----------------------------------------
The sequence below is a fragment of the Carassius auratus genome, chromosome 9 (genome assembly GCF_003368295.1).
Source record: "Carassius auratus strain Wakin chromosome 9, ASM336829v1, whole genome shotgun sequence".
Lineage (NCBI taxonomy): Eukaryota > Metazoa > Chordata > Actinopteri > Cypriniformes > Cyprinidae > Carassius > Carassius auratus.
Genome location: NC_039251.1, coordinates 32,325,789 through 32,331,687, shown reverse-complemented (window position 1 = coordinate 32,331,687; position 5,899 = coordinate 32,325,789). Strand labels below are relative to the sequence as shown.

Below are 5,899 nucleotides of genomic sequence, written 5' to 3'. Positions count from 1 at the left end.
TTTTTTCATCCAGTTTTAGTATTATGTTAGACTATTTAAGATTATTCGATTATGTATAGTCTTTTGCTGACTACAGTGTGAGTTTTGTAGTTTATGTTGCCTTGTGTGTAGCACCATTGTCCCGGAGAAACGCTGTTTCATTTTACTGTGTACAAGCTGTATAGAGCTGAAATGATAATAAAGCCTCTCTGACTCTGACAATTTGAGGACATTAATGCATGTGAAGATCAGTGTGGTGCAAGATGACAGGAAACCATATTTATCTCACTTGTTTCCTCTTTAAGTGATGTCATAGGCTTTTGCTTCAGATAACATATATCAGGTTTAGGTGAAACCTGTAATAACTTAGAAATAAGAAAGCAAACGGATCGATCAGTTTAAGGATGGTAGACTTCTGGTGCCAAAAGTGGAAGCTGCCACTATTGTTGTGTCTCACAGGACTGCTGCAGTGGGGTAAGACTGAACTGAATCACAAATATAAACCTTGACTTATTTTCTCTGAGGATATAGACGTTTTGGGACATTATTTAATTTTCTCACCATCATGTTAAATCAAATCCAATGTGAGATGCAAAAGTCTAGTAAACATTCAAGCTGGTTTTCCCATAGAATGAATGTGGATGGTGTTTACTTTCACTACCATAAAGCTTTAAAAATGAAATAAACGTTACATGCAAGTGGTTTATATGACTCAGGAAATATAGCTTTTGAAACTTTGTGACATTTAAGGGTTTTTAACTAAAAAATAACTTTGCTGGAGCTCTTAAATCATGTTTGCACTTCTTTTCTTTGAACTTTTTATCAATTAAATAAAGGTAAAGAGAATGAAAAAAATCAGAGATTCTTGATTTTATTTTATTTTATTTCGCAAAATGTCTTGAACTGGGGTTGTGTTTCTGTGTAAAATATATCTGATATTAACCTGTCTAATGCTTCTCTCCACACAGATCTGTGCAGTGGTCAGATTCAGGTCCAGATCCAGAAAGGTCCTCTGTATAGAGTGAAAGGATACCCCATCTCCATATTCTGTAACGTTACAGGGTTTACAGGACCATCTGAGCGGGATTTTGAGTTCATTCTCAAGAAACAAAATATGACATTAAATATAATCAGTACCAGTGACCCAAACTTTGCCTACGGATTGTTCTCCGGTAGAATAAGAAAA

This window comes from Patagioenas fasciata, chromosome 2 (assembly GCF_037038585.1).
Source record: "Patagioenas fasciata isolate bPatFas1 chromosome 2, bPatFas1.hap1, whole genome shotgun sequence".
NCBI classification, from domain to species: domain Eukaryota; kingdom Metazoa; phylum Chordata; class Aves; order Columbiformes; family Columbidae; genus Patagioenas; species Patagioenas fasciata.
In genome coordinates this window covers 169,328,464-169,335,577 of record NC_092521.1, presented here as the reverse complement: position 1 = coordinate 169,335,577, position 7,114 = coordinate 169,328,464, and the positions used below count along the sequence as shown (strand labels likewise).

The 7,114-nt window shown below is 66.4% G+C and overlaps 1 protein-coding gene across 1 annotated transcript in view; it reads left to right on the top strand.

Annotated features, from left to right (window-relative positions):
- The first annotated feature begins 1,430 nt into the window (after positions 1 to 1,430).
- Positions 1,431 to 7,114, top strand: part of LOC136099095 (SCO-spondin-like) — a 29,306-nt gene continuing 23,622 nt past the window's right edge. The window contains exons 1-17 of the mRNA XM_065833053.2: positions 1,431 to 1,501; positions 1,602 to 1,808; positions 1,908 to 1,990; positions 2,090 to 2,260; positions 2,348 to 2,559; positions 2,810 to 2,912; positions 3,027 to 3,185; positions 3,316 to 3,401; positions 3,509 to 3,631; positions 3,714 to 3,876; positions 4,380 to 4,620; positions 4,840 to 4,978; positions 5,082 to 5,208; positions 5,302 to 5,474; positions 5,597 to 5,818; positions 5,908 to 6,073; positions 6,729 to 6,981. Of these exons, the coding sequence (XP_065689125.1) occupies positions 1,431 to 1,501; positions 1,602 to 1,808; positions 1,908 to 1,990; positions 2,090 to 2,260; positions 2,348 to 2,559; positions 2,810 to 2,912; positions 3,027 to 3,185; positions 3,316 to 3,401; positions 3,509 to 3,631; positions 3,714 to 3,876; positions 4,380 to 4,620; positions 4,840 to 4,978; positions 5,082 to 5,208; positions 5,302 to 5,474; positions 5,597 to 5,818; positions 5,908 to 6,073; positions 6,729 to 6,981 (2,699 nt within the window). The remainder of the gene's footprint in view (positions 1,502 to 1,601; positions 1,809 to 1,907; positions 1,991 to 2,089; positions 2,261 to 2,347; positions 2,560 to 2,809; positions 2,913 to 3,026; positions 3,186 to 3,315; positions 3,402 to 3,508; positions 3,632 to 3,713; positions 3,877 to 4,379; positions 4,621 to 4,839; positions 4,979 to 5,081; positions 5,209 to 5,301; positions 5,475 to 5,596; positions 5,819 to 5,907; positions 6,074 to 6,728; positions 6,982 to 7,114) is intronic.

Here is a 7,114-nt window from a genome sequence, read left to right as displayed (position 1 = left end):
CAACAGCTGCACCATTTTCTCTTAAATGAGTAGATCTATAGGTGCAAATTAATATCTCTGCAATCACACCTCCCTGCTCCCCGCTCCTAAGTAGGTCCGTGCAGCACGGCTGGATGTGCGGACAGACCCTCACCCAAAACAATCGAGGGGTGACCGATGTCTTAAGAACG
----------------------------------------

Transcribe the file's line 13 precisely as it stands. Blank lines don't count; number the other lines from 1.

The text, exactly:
- The first annotated feature begins 1,430 nt into the window (after positions 1 to 1,430).